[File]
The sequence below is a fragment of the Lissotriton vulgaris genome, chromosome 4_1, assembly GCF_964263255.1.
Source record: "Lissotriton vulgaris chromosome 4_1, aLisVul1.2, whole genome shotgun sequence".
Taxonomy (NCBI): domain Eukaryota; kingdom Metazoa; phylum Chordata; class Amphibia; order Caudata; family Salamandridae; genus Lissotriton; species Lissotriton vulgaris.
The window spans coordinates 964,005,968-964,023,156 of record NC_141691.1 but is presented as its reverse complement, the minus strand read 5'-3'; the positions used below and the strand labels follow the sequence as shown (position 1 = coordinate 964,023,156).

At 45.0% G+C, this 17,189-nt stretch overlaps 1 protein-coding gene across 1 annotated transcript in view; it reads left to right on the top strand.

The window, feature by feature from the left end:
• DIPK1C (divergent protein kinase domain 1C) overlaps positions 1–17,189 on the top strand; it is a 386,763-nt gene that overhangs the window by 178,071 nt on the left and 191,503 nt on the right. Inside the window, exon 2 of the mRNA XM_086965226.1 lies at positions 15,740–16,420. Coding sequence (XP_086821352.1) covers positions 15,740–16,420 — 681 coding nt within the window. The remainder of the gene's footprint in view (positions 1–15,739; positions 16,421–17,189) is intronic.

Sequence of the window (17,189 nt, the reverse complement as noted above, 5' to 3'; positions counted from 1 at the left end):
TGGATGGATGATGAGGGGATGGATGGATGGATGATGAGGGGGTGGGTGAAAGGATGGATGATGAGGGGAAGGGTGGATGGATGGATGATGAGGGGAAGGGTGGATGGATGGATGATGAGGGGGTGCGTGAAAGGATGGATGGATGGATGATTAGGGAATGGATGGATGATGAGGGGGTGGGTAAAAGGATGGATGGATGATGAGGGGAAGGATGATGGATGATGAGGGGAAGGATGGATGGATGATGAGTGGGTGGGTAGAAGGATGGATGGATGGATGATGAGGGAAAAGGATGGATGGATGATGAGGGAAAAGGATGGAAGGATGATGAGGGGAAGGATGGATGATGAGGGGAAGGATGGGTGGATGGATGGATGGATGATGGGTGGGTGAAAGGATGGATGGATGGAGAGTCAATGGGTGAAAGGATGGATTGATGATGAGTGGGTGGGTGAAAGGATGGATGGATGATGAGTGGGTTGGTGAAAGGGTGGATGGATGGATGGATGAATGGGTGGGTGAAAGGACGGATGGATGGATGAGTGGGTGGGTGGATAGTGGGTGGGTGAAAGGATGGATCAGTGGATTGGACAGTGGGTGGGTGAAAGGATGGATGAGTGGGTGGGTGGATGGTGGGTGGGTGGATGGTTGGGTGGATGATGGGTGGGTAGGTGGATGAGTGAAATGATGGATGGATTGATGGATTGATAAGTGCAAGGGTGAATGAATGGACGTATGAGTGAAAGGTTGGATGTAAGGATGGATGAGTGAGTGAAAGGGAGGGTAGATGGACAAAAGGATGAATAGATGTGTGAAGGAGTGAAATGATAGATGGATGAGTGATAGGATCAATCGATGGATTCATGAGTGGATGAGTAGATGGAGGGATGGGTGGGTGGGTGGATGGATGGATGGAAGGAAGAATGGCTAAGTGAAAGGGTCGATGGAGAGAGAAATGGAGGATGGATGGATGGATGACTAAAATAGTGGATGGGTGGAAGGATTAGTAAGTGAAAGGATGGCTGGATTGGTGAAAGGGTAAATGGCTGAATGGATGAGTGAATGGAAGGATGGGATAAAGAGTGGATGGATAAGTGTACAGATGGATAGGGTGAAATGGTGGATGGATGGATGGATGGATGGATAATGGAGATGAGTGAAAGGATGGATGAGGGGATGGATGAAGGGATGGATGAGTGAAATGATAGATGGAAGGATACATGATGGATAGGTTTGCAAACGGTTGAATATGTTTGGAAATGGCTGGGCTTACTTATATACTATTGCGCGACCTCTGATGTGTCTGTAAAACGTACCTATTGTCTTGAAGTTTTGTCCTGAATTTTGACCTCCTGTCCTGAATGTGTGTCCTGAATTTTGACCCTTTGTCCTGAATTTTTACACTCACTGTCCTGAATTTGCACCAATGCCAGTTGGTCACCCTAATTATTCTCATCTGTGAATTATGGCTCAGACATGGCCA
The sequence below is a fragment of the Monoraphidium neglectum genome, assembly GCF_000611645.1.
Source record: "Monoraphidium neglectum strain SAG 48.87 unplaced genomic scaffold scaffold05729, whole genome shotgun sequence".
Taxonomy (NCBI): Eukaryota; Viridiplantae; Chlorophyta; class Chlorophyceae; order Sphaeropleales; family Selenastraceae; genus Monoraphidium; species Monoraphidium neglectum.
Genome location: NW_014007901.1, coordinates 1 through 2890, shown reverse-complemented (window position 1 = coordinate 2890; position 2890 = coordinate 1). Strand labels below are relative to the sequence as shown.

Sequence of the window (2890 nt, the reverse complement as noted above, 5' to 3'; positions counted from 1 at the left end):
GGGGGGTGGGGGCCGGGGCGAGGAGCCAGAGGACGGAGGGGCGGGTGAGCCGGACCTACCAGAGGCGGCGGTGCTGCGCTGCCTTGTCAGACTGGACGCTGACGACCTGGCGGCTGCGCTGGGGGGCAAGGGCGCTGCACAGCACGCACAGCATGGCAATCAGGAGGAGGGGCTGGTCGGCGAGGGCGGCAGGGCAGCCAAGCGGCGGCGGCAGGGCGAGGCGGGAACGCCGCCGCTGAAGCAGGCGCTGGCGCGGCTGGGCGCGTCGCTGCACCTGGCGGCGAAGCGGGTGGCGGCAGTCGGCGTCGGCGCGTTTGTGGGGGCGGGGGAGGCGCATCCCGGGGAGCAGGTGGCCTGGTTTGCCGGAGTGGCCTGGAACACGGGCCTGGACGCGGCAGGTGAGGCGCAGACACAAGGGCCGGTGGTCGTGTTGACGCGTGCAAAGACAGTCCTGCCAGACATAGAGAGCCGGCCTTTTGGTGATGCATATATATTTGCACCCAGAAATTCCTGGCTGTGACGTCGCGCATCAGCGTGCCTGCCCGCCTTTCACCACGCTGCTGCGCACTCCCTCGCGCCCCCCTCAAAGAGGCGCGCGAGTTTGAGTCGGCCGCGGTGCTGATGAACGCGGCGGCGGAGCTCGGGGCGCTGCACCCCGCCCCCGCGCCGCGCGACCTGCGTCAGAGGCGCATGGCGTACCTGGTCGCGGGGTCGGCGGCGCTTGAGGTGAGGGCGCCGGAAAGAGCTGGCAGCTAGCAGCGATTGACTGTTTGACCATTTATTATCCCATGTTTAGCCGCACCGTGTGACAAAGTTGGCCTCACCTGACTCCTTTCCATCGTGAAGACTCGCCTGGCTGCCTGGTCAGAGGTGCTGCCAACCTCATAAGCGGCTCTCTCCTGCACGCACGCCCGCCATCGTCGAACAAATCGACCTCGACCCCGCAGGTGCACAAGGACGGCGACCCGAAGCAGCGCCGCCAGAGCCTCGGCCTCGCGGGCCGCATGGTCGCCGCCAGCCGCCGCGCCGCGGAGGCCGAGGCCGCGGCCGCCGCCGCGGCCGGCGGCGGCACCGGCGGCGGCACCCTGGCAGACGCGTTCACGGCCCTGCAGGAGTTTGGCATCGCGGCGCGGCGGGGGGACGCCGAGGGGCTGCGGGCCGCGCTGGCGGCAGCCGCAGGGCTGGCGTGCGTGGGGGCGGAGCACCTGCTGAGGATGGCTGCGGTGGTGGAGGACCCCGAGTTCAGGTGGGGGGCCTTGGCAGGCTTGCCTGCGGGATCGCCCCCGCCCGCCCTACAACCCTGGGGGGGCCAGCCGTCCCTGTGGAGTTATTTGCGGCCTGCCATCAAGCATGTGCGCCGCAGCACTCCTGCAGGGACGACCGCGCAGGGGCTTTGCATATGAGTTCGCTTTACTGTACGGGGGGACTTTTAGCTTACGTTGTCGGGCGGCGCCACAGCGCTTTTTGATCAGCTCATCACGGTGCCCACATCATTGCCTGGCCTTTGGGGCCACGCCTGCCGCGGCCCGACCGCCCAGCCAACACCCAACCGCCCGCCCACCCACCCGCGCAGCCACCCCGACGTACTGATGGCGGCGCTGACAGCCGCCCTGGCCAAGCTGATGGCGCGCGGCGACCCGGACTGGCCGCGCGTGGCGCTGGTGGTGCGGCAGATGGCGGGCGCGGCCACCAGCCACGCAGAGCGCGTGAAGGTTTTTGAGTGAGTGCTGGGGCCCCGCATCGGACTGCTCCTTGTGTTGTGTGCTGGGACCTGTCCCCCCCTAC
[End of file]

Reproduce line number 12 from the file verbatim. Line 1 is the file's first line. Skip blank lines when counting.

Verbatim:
Taxonomy (NCBI): Eukaryota; Viridiplantae; Chlorophyta; class Chlorophyceae; order Sphaeropleales; family Selenastraceae; genus Monoraphidium; species Monoraphidium neglectum.